Your assertion that Hindi should be declared the national language because it united the people of India during the national movement is based on the rigid understanding of the language. Your argument overlooks the fundamental principle of unity in diversity that was central to the idea of India during the national struggle for independence. Moreover, there is no single version of Hindi; many dialects are being spoken.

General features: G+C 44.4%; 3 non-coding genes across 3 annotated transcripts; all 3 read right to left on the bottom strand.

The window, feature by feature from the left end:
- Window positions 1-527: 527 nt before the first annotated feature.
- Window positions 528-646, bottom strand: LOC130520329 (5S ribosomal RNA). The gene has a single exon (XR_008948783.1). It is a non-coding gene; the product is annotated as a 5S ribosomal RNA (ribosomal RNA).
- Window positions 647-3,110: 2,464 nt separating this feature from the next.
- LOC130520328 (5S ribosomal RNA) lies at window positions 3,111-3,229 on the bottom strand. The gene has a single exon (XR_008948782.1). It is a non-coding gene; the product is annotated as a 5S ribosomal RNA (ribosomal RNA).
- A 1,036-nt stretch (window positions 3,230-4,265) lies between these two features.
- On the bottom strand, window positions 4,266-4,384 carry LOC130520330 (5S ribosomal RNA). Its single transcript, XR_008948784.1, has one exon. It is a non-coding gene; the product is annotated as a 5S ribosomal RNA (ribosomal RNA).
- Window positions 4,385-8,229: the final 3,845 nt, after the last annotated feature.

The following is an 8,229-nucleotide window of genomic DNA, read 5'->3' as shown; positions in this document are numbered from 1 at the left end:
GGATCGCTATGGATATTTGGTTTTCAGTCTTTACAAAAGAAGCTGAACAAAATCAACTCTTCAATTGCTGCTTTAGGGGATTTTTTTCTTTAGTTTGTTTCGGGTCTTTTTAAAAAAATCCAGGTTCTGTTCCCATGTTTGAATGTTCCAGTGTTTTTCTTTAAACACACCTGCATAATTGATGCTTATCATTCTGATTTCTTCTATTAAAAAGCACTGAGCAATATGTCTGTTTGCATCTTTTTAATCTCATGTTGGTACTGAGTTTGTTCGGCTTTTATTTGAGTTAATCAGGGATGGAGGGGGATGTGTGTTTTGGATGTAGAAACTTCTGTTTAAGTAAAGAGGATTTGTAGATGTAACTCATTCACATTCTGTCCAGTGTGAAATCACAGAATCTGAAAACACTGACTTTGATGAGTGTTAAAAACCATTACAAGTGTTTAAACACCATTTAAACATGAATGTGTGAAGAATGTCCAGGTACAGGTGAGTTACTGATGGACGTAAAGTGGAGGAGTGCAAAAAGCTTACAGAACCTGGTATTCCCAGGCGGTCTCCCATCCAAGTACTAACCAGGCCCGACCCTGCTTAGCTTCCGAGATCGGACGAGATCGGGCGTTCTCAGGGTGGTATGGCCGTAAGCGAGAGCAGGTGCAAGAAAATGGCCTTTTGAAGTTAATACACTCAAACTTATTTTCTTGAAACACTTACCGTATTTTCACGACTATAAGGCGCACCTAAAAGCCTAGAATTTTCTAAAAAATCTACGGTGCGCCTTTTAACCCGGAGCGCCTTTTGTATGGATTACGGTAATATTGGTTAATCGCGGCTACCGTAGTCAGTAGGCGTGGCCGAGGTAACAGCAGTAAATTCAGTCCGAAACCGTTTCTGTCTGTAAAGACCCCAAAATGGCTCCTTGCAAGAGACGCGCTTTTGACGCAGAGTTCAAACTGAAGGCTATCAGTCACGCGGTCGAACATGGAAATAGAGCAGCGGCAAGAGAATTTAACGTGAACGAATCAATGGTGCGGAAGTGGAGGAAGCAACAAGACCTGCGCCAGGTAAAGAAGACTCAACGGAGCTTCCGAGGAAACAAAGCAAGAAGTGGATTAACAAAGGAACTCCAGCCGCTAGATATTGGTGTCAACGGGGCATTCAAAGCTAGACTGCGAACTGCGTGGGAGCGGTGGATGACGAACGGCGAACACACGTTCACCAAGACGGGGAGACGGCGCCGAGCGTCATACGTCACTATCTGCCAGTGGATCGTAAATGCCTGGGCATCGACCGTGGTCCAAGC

The current form of Hindi promoted by the Union government is a Sanskritised version and is not used in daily discourse. If you move across Rajasthan, Haryana, UP, Bihar and MP, you will find different versions of Hindi, profoundly influenced by local dialects. In the face of such difficulty, which version of Hindi will you select as the national language?
The solution lies in encouraging people to learn at least one other Indian language. It would in turn usher in the process of formation of a new link language derived from all Indian languages. Let the lingua franca evolve naturally through consensus and dialogue.